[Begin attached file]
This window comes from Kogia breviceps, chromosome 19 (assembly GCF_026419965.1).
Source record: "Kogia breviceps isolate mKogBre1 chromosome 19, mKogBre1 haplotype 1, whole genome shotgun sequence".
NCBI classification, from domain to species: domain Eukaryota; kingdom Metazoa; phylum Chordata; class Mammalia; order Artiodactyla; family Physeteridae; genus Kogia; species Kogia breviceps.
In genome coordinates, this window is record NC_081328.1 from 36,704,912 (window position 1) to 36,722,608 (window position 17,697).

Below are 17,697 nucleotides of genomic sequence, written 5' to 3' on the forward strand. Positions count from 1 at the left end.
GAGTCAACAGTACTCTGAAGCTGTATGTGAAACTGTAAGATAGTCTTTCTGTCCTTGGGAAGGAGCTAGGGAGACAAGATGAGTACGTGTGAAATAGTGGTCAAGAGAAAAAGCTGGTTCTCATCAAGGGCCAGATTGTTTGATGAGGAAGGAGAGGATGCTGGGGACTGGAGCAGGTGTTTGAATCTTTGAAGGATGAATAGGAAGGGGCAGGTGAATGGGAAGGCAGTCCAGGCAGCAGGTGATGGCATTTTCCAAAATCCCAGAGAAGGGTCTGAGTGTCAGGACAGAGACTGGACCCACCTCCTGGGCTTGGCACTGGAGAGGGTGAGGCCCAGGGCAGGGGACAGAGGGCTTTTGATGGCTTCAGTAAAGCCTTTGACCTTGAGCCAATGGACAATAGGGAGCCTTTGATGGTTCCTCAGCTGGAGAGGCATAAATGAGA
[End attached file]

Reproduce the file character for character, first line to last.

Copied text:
This window comes from Kogia breviceps, chromosome 19 (assembly GCF_026419965.1).
Source record: "Kogia breviceps isolate mKogBre1 chromosome 19, mKogBre1 haplotype 1, whole genome shotgun sequence".
NCBI classification, from domain to species: domain Eukaryota; kingdom Metazoa; phylum Chordata; class Mammalia; order Artiodactyla; family Physeteridae; genus Kogia; species Kogia breviceps.
In genome coordinates, this window is record NC_081328.1 from 36,704,912 (window position 1) to 36,722,608 (window position 17,697).

Below are 17,697 nucleotides of genomic sequence, written 5' to 3' on the forward strand. Positions count from 1 at the left end.
GAGTCAACAGTACTCTGAAGCTGTATGTGAAACTGTAAGATAGTCTTTCTGTCCTTGGGAAGGAGCTAGGGAGACAAGATGAGTACGTGTGAAATAGTGGTCAAGAGAAAAAGCTGGTTCTCATCAAGGGCCAGATTGTTTGATGAGGAAGGAGAGGATGCTGGGGACTGGAGCAGGTGTTTGAATCTTTGAAGGATGAATAGGAAGGGGCAGGTGAATGGGAAGGCAGTCCAGGCAGCAGGTGATGGCATTTTCCAAAATCCCAGAGAAGGGTCTGAGTGTCAGGACAGAGACTGGACCCACCTCCTGGGCTTGGCACTGGAGAGGGTGAGGCCCAGGGCAGGGGACAGAGGGCTTTTGATGGCTTCAGTAAAGCCTTTGACCTTGAGCCAATGGACAATAGGGAGCCTTTGATGGTTCCTCAGCTGGAGAGGCATAAATGAGA